Backyard Gardener By Patti Sharpe
Following my last column, I received a bit of gardening news that I wanted to share with readers.
Tabby enjoys the Norfolk Island pine
Many residents of Colchester County will be familiar with the Veterans Memorial Park in Bass River. The park, established in 2008, was the inspiration of local physician, Dr. Karen Ewing, who designed it as a living memorial to veterans.
This year, it won first place in the Communities in Bloom inaugural Gardens of Remembrance program. Along with being the national winner, the memorial park won 2,000 tulip bulbs in a draw in the same competition. Many of the bulbs will be planted in the garden and some will be given to the volunteers who help with garden maintenance and local organizations who maintain gardens.
Congratulations to Dr. Karen Ewing and the park committee. Plan to visit the park next spring and enjoy the tulips.
During the weeks preceding Christmas, local stores fill with any number of beautiful holiday plants.
I am particularly fond of Norfolk Island pine, the small evergreens, which resemble Christmas trees. Many are sold decorated, but they are not strong enough to support heavy decorations and lights will dry out their needles. They are native to Norfolk Island, a small island in the Pacific Ocean near Australia, where they grow 80 to 100 feet in height.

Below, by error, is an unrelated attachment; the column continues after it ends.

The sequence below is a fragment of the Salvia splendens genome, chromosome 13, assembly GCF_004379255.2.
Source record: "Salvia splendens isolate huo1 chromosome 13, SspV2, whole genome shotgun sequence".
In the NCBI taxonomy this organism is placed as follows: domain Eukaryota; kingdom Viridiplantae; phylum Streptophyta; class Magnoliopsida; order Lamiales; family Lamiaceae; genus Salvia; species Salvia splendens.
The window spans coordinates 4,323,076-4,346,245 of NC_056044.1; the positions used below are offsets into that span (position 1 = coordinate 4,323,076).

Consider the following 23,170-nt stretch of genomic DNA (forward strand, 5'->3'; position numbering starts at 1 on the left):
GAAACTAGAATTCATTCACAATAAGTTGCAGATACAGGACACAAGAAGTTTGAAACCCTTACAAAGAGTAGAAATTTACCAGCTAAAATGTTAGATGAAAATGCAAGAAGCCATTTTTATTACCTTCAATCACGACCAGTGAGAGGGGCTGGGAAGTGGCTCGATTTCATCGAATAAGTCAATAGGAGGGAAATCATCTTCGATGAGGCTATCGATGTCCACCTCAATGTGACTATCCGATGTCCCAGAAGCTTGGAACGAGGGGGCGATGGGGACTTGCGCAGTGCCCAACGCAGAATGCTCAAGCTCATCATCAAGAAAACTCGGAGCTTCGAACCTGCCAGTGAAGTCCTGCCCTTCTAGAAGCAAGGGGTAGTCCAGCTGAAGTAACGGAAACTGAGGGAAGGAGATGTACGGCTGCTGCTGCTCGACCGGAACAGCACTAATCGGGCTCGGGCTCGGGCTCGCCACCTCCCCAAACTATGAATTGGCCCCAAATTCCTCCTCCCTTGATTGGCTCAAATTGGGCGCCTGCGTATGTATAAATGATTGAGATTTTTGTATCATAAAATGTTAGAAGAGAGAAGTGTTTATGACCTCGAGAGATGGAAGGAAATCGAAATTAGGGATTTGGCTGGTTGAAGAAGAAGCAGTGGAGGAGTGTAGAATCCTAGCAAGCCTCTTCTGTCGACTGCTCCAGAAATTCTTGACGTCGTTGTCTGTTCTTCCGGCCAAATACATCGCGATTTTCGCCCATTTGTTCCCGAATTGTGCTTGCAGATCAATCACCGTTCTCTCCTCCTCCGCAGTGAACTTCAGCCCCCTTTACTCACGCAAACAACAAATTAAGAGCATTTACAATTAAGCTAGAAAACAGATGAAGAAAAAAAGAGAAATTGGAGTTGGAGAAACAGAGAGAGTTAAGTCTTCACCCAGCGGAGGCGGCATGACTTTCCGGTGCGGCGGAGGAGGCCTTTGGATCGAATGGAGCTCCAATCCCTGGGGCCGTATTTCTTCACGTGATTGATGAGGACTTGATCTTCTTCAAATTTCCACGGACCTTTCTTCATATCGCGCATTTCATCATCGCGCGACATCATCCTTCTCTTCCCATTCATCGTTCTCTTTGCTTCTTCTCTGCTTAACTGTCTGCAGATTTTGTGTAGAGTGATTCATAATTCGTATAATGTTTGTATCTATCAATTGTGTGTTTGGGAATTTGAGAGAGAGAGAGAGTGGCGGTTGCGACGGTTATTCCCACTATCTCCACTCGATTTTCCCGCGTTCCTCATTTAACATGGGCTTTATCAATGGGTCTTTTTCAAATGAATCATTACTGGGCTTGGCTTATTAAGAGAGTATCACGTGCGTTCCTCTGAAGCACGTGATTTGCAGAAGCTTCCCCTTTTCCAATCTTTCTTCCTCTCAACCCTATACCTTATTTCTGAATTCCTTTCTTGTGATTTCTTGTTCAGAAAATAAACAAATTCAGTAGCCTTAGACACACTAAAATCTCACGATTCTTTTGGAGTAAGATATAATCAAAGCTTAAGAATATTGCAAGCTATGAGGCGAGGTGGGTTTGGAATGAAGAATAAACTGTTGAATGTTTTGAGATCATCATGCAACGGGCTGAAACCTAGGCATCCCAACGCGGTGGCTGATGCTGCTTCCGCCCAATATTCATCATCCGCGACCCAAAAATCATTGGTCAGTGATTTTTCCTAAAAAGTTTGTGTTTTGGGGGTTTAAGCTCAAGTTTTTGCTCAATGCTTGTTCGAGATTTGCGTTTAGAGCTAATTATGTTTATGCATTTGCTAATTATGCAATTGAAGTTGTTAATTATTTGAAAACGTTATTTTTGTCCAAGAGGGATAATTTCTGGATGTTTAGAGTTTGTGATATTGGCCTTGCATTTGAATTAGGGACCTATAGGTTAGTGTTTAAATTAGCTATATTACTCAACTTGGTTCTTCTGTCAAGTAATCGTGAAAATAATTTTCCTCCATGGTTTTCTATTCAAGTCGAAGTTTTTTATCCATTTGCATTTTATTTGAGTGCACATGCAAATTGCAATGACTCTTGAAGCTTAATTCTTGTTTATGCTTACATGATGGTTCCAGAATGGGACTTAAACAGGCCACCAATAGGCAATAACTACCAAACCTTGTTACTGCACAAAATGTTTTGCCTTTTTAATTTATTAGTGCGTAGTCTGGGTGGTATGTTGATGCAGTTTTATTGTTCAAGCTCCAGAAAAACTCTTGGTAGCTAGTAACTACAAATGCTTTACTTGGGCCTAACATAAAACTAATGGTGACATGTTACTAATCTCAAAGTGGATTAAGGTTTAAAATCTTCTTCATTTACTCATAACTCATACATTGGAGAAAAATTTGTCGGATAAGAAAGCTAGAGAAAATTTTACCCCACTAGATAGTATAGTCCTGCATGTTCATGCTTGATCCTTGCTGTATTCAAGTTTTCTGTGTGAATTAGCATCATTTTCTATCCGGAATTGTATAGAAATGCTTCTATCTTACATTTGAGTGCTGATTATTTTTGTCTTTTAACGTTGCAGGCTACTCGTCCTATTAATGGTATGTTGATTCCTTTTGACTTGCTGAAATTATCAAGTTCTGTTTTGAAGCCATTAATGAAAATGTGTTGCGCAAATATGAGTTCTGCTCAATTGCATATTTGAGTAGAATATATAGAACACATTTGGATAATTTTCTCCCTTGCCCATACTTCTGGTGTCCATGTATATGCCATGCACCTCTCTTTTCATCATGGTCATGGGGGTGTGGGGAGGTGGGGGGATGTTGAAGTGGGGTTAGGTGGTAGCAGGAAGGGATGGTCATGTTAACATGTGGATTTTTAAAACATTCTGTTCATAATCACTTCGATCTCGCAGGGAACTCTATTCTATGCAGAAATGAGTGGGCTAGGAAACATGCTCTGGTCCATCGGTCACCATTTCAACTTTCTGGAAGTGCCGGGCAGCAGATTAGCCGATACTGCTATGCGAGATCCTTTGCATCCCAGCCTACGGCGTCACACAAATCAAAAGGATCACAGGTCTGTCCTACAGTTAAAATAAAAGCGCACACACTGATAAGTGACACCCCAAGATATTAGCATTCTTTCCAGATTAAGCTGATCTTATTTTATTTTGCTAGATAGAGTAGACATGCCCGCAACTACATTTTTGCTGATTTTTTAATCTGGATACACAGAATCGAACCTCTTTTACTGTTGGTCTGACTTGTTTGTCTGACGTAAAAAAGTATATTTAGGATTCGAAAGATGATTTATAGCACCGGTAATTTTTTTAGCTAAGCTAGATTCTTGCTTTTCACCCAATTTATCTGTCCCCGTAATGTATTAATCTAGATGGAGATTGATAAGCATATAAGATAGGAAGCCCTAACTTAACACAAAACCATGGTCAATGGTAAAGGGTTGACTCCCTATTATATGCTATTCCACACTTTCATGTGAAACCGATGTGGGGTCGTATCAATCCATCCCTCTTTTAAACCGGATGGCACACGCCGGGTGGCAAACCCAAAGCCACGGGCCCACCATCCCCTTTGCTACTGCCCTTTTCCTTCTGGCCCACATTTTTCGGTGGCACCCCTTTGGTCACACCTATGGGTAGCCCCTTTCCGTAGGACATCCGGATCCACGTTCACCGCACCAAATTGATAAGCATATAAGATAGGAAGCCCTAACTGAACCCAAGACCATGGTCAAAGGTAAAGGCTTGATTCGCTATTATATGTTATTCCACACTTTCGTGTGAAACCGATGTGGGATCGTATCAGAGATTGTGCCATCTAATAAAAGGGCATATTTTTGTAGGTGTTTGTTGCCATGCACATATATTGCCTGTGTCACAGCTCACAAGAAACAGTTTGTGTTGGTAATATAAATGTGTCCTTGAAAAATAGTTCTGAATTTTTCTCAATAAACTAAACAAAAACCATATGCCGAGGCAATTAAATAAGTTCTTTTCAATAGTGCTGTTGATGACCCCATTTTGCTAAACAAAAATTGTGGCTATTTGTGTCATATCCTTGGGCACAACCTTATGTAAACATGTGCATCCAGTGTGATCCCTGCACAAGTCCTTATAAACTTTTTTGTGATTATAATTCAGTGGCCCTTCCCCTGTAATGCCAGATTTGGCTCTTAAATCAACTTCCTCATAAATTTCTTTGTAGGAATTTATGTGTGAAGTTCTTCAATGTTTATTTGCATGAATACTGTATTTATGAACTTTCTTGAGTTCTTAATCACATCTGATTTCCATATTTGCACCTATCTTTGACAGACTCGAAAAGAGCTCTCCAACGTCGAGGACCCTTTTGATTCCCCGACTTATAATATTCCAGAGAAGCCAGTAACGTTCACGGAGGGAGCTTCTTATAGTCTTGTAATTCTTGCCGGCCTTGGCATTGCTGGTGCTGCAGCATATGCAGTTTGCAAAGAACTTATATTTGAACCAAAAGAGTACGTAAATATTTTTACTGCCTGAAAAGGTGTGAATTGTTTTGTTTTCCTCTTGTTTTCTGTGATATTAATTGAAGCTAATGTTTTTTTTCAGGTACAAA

In our climate they are grown as houseplants and reach a maximum height of six feet, but do so very slowly. I bought a very small one following Christmas about three years ago and it has successfully doubled its size in that length of time. It has lovely soft needles without any hint of evergreen scent to it and maintains its colouring year round.
Experience has proven it to be a fairly undemanding plant. I water it infrequently and irregularly when it feels dry and seldom fertilize it.
The bit of reading I have done suggests that infrequent fertilizing and infrequent repotting contribute to keeping it to a manageable size. Mine, however, is in need of repotting, but I understand that is best done in the spring with this plant so I will put off the task until then.
Many years ago, I had a much larger specimen that didn't last beyond the holidays. In retrospect, I think the fault was mine because I had placed it in an area where it was subjected to a cool draft and insufficient light.
My current pine has spent all its time in the brightest part of the house and well away from doors and windows during the winter months. Adequate humidity has never been an issue, but having moved to a home heated largely by wood, it may become necessary to mist it occasionally this winter. It even manages to tolerate the attention of our two cats without looking any the worse for it.
As with many holiday plants, there will likely be Norfolk Island pines still available at local stores when the New Year arrives and at a discount. Why not get one to brighten the winter months ahead?
CUTLINE: Patti Sharpe is a long-time resident of Great Village and actively involved in various organizations within her community. Send your news to her at email@example.com.'